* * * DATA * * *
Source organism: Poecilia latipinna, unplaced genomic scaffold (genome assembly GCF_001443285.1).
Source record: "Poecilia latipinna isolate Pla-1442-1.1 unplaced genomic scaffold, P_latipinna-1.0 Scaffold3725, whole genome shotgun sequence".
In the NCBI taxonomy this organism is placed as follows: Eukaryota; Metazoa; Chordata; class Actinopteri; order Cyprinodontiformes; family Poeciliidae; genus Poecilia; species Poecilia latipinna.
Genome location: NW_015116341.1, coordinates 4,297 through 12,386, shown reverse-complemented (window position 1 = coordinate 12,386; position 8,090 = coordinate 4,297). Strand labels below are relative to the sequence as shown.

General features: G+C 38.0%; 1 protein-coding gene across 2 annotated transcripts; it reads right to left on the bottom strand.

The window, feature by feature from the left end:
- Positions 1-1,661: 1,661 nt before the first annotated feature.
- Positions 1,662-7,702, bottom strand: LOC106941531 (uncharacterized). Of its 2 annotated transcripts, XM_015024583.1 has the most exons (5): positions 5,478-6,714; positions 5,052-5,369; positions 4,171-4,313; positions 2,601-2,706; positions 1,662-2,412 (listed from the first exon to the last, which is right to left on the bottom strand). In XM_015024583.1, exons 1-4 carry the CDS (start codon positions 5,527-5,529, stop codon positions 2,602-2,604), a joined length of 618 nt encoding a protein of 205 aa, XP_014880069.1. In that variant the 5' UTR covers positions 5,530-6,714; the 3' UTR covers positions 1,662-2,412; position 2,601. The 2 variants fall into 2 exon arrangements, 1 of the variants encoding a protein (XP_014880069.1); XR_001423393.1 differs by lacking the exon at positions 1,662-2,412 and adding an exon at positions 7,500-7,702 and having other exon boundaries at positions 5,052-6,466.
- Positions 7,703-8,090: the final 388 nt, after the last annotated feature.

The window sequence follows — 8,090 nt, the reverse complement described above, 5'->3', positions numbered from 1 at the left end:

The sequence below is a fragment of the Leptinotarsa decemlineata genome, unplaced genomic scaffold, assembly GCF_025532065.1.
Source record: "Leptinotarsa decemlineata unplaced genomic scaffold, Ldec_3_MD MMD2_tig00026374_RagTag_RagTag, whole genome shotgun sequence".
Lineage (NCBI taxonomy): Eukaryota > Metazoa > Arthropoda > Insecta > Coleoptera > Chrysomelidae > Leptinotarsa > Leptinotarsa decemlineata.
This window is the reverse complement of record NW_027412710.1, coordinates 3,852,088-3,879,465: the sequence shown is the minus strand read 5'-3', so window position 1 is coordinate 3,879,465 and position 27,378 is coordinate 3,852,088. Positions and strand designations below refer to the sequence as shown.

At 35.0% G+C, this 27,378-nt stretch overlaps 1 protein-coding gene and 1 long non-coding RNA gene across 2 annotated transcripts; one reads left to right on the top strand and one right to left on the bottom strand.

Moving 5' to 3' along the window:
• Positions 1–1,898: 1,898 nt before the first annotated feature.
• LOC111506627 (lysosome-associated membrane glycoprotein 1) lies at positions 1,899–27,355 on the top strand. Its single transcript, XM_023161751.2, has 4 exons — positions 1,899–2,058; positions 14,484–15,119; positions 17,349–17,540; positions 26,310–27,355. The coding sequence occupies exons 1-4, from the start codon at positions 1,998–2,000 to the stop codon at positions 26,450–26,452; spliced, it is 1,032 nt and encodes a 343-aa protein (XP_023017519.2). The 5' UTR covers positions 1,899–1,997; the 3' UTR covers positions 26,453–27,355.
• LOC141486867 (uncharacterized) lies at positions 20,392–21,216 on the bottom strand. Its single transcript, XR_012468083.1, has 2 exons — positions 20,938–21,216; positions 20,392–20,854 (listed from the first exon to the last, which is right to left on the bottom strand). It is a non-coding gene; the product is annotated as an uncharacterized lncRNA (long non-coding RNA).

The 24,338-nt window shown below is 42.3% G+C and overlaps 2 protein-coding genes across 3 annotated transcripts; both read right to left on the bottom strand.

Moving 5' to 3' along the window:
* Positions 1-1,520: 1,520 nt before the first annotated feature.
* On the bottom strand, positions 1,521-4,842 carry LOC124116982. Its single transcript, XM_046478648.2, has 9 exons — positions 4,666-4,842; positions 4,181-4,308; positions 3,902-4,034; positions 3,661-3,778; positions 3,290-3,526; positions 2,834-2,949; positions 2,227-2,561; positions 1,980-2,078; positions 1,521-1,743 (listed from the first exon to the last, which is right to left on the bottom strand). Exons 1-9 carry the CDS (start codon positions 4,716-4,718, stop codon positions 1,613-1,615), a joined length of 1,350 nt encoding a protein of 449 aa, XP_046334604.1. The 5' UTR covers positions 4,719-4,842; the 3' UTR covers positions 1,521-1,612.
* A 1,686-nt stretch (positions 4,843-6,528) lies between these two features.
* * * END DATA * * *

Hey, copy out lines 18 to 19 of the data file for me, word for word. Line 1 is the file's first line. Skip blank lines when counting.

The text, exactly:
• LOC111506627 (lysosome-associated membrane glycoprotein 1) lies at positions 1,899–27,355 on the top strand. Its single transcript, XM_023161751.2, has 4 exons — positions 1,899–2,058; positions 14,484–15,119; positions 17,349–17,540; positions 26,310–27,355. The coding sequence occupies exons 1-4, from the start codon at positions 1,998–2,000 to the stop codon at positions 26,450–26,452; spliced, it is 1,032 nt and encodes a 343-aa protein (XP_023017519.2). The 5' UTR covers positions 1,899–1,997; the 3' UTR covers positions 26,453–27,355.
• LOC141486867 (uncharacterized) lies at positions 20,392–21,216 on the bottom strand. Its single transcript, XR_012468083.1, has 2 exons — positions 20,938–21,216; positions 20,392–20,854 (listed from the first exon to the last, which is right to left on the bottom strand). It is a non-coding gene; the product is annotated as an uncharacterized lncRNA (long non-coding RNA).